Publication Date



The promotion of choice is a common theme in both policy discourses and commercial marketing claims about healthcare. However, within the multiple potential pathways of the healthcare ‘maze’, how do healthcare ‘consumers’ or patients understand and experience choice? What is meant by ‘choice’ in the policy context, and, importantly from a sociological perspective, how are such choices socially produced and structured? In this theoretical article, the authors consider the interplay of Bourdieu’s three key, interlinked concepts – capital, habitus and field – in the structuring of healthcare choice. These are offered as an alternative to rational choice theory, where ‘choice’ is regarded uncritically as a fundamental ‘good’ and able to provide a solution to the problems of the healthcare system. The authors argue that sociological analyses of healthcare choice must take greater account of the ‘field’ in which choices are made in order to better explain the structuring of choice.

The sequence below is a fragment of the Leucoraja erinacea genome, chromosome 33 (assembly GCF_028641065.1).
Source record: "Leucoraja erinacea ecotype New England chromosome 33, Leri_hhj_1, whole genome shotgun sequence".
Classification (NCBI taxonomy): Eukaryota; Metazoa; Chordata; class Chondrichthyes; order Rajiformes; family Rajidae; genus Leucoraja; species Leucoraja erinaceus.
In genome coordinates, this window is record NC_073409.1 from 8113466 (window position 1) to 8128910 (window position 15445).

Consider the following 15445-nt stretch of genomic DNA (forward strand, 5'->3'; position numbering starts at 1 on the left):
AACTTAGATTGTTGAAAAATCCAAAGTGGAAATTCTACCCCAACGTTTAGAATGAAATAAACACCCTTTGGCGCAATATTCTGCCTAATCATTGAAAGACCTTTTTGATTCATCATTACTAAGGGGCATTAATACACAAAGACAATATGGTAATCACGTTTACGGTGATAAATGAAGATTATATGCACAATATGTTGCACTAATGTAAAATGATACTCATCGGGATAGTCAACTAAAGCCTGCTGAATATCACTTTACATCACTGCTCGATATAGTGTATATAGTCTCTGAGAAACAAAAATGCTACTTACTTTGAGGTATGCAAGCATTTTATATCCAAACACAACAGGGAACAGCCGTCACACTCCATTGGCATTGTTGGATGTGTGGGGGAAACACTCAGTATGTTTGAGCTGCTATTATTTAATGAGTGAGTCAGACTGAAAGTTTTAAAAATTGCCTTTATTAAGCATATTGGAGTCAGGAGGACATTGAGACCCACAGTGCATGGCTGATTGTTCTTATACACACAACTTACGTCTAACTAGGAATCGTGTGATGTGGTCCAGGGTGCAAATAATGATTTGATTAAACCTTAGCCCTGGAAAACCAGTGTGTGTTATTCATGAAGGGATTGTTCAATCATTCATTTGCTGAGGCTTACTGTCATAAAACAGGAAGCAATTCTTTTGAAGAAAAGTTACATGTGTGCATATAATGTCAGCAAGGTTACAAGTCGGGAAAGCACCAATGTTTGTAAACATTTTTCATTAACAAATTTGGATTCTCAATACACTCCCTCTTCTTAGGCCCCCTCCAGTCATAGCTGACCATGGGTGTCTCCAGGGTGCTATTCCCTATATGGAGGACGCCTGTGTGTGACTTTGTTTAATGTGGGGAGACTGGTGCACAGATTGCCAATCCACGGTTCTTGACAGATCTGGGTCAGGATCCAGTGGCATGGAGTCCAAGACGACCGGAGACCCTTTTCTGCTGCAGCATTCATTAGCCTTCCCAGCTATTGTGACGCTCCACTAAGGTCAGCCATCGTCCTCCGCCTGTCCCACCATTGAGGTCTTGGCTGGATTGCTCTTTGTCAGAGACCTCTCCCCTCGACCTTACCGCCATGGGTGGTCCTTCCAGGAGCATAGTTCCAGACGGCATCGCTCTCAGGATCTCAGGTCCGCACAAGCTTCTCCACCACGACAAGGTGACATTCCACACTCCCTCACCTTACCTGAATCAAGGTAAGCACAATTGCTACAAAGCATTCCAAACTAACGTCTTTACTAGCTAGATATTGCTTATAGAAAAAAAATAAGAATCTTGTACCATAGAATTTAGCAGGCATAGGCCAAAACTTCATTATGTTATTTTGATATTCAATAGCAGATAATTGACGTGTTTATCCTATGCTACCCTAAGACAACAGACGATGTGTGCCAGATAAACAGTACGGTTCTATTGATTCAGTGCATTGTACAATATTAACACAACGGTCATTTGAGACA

Document Type

Journal Article

Access Rights

ERA Access

Access may be restricted.